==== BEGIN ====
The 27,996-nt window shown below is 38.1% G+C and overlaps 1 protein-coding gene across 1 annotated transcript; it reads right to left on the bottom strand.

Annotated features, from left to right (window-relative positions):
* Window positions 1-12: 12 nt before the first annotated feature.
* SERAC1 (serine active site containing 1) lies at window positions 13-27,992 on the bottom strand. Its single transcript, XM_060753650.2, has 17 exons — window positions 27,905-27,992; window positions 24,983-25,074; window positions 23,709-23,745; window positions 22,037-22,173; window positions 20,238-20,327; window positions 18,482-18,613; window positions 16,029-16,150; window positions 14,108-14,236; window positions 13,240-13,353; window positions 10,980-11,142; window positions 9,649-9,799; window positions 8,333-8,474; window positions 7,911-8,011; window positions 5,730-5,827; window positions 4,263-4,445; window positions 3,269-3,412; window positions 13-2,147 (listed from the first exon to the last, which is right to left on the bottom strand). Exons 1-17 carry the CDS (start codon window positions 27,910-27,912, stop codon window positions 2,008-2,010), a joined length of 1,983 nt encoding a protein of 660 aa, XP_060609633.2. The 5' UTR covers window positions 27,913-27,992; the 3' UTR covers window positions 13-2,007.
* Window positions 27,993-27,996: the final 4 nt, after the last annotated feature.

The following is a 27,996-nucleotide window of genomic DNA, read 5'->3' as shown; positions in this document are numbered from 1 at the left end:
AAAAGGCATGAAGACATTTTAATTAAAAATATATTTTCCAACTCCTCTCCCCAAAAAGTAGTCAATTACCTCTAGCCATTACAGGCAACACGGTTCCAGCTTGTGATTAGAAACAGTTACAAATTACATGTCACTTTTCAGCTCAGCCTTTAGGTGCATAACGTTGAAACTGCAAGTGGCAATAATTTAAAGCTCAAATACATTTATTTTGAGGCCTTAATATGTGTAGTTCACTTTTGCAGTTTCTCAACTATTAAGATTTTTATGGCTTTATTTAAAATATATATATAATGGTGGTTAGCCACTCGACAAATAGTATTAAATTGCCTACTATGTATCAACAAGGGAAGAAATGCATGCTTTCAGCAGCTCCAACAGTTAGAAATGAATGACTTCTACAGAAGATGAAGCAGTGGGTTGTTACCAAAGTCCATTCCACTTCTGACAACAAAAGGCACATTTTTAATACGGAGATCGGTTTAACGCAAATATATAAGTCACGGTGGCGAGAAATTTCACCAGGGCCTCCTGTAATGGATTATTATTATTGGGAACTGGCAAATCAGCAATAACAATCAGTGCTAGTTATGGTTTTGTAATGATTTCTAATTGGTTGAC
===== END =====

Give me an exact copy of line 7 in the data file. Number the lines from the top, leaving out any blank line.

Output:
AAAAGGCATGAAGACATTTTAATTAAAAATATATTTTCCAACTCCTCTCCCCAAAAAGTAGTCAATTACCTCTAGCCATTACAGGCAACACGGTTCCAGCTTGTGATTAGAAACAGTTACAAATTACATGTCACTTTTCAGCTCAGCCTTTAGGTGCATAACGTTGAAACTGCAAGTGGCAATAATTTAAAGCTCAAATACATTTATTTTGAGGCCTTAATATGTGTAGTTCACTTTTGCAGTTTCTCAACTATTAAGATTTTTATGGCTTTATTTAAAATATATATATAATGGTGGTTAGCCACTCGACAAATAGTATTAAATTGCCTACTATGTATCAACAAGGGAAGAAATGCATGCTTTCAGCAGCTCCAACAGTTAGAAATGAATGACTTCTACAGAAGATGAAGCAGTGGGTTGTTACCAAAGTCCATTCCACTTCTGACAACAAAAGGCACATTTTTAATACGGAGATCGGTTTAACGCAAATATATAAGTCACGGTGGCGAGAAATTTCACCAGGGCCTCCTGTAATGGATTATTATTATTGGGAACTGGCAAATCAGCAATAACAATCAGTGCTAGTTATGGTTTTGTAATGATTTCTAATTGGTTGAC